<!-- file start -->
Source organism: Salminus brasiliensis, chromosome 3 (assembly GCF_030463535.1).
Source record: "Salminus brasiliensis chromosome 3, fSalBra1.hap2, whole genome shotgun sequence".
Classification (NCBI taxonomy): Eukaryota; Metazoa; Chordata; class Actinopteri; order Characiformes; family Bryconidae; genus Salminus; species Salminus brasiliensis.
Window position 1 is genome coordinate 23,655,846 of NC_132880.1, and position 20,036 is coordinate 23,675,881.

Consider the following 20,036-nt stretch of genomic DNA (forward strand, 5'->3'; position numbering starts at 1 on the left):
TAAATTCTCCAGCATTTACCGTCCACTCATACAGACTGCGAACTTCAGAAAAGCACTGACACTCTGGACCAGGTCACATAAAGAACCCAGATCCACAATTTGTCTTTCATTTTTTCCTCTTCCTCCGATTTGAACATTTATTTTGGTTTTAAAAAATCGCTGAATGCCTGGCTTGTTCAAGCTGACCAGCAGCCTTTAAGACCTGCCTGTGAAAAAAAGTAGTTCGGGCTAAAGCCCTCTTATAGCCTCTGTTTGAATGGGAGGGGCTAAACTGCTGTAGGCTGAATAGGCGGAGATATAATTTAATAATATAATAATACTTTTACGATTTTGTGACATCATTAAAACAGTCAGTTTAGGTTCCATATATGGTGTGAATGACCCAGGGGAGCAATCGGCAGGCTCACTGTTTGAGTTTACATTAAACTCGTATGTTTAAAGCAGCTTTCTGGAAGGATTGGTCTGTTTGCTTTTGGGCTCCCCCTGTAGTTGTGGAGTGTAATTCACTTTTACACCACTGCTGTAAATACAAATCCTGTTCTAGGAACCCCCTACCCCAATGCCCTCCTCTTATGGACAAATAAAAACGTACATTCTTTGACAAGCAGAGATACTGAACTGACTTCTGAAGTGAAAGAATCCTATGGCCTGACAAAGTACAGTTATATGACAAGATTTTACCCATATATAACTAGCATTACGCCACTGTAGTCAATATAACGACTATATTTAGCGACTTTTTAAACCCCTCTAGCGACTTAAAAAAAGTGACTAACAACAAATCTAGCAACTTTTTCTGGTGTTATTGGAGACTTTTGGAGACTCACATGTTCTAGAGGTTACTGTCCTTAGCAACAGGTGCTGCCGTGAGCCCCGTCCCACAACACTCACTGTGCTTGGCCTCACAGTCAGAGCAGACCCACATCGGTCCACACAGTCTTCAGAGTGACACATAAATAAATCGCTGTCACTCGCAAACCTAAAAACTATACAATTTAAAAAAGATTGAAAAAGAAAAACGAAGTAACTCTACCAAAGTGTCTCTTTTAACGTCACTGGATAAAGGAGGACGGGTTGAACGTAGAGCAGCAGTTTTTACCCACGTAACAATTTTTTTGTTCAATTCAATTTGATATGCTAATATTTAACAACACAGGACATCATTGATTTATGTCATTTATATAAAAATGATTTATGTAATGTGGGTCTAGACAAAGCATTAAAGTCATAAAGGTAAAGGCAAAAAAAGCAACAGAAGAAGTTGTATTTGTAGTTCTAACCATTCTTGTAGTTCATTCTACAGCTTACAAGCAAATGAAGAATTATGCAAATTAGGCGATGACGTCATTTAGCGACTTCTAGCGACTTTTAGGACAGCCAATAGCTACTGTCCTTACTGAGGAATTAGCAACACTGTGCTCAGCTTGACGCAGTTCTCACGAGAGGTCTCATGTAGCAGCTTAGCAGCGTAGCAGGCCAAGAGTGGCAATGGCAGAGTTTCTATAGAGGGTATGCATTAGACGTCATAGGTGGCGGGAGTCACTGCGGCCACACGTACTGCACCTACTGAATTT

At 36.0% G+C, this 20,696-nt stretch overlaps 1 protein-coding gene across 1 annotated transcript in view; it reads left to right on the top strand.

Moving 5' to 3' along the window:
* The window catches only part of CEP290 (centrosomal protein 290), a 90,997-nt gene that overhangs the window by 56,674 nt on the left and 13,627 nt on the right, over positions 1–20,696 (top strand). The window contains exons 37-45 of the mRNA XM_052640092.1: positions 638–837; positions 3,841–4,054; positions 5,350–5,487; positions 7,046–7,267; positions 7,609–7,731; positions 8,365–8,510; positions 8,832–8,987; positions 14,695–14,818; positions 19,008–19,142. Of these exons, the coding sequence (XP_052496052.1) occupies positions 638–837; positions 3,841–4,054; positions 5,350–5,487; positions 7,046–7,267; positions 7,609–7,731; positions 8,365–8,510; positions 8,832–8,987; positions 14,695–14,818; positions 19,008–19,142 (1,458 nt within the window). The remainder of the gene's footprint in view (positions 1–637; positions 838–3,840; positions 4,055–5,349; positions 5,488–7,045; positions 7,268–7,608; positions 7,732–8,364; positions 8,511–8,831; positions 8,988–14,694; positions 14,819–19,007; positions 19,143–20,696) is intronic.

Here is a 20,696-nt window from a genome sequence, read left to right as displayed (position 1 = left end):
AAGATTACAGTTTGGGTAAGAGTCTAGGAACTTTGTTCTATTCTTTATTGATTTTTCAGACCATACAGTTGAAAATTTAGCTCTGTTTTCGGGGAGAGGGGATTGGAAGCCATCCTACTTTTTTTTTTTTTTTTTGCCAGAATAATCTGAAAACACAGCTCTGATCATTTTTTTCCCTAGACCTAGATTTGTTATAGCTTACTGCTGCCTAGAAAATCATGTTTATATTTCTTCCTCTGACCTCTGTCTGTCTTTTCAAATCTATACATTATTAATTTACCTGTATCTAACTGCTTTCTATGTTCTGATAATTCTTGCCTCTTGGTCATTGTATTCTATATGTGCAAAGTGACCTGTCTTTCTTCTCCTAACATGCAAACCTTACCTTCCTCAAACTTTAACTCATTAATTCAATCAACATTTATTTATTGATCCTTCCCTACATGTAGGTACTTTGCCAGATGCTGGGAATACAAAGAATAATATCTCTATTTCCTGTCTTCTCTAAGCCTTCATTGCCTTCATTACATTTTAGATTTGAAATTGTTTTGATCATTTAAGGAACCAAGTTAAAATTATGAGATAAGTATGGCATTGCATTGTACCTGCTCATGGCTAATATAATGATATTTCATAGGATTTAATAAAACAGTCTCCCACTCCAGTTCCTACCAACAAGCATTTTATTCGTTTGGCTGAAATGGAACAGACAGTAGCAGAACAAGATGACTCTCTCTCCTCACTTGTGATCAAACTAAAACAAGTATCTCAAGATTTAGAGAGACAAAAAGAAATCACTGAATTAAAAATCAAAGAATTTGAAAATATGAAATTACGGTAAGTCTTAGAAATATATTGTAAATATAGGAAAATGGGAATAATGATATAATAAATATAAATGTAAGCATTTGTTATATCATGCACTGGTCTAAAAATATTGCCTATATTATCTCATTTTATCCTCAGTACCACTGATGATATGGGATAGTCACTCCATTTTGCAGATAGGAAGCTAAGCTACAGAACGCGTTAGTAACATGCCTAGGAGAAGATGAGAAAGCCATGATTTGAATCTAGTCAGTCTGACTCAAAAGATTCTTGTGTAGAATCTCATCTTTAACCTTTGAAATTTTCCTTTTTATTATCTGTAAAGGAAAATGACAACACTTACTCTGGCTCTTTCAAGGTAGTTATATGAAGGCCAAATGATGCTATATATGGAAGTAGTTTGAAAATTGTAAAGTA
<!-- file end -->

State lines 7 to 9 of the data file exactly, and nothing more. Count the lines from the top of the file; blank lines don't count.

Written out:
At 36.0% G+C, this 20,696-nt stretch overlaps 1 protein-coding gene across 1 annotated transcript in view; it reads left to right on the top strand.

Moving 5' to 3' along the window:
* The window catches only part of CEP290 (centrosomal protein 290), a 90,997-nt gene that overhangs the window by 56,674 nt on the left and 13,627 nt on the right, over positions 1–20,696 (top strand). The window contains exons 37-45 of the mRNA XM_052640092.1: positions 638–837; positions 3,841–4,054; positions 5,350–5,487; positions 7,046–7,267; positions 7,609–7,731; positions 8,365–8,510; positions 8,832–8,987; positions 14,695–14,818; positions 19,008–19,142. Of these exons, the coding sequence (XP_052496052.1) occupies positions 638–837; positions 3,841–4,054; positions 5,350–5,487; positions 7,046–7,267; positions 7,609–7,731; positions 8,365–8,510; positions 8,832–8,987; positions 14,695–14,818; positions 19,008–19,142 (1,458 nt within the window). The remainder of the gene's footprint in view (positions 1–637; positions 838–3,840; positions 4,055–5,349; positions 5,488–7,045; positions 7,268–7,608; positions 7,732–8,364; positions 8,511–8,831; positions 8,988–14,694; positions 14,819–19,007; positions 19,143–20,696) is intronic.